The Alexander Strategy Group, a firm with links to lobbyist Jack Abramoff and Rep. Tom DeLay is going out of business.

Here's how the Washington Post put it:

One of Washington's top lobbying operations will shut down at the end of the month because of its ties to disgraced lobbyist Jack Abramoff and former House majority leader Tom DeLay.

Alexander Strategy Group, which had thrived since its founding in 1998 thanks largely to its close connections to DeLay (R-Tex.), will cease to operate except for a relatively small business-development division, Edwin A. Buckham, the former top DeLay aide who owns the company, said yesterday.


Among the company's clients have included the Alliance of Automobile Manufacturers and the National Automobile Dealers Association. For both clients, the firm lobbied Congress to block better motor vehicle fuel economy standards.

A key member of the lobbying firm, former DeLay (and Abramoff) aide Tony Rudy, lobbied for both the car companies and the car dealers.

Monday, January 09, 2006

EPA lead science advisor vows to fight bad particle decision; EPA conspires with Ohio to cheat breathers, and more...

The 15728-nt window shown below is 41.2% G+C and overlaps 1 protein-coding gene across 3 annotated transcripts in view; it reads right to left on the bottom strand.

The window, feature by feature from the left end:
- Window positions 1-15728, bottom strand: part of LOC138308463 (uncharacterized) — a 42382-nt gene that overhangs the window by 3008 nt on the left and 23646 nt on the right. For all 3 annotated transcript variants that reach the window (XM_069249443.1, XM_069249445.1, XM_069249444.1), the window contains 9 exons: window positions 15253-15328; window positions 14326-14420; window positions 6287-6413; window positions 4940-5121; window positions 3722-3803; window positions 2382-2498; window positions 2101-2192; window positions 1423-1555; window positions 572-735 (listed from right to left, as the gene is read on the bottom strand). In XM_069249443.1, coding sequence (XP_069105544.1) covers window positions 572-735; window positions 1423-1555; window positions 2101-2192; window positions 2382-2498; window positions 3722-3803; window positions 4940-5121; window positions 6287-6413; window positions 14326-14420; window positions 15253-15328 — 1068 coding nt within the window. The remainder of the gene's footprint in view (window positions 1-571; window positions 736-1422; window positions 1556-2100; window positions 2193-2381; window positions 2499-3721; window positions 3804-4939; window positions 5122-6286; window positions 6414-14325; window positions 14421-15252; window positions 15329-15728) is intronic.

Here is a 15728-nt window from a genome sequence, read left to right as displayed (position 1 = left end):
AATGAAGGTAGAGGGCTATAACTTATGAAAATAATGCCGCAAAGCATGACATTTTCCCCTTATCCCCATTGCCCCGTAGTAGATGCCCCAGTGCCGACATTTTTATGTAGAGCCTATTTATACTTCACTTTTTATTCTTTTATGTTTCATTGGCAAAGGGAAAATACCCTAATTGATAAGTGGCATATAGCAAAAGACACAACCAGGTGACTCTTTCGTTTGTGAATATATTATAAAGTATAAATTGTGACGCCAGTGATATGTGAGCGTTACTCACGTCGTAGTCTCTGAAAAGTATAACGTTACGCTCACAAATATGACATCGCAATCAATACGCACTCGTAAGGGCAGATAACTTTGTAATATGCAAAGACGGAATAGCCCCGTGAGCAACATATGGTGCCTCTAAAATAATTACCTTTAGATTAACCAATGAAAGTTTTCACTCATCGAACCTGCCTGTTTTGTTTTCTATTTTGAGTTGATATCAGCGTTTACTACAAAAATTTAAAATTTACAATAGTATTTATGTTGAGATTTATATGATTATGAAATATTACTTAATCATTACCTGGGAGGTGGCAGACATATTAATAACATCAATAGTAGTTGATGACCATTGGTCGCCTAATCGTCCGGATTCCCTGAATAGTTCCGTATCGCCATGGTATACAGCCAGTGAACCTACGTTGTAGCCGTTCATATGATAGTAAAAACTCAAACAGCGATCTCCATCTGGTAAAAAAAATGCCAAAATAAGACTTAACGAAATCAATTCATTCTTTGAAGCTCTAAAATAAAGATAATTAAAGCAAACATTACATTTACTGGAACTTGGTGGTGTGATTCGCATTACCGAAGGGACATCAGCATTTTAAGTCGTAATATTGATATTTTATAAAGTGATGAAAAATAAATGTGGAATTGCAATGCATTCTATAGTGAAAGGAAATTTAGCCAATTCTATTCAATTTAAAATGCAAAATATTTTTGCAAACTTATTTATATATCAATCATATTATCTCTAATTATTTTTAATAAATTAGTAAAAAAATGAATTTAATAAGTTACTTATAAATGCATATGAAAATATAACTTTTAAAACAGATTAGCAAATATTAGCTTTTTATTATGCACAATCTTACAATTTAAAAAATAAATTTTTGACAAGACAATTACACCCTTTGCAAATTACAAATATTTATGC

Those of us in DC are awaiting the return of Congress, as many lawmakers solemnly vow to “reform” corrupt lobbying practices (though one major lawmaker with control over air pollution policy, Rep. Joe Barton of Texas, plans a big “Texas Hold’em event to rake in cards AND campaign checks – see at http://www.washingtonpost.com/wp-dyn/content/article/2006/01/08/AR2006010801162.html)

Here are a few potentially interesting updates.

Fighting mad: The chair of EPA’s science advisory panel vows to fight the scientifically deficient proposal by the agency regarding national air quality standards for dangerous particle pollution. We believe that real science was contaminated by political science as EPA made that proposal right before the holidays. You will recall that EPA proposed something weaker than either its own scientists or the agency’s outside science advisors had recommended. And now the chair of EPA’s science advisory panel is vowing to fight that bad decision. In an interview with Science magazine, Rogene Henderson of the Lovelace Respiratory Research Institute in Albuquerque, New Mexico, declares “this isn’t over” and says the science panel will reiterate its case. Please let me know if you want a copy of the article.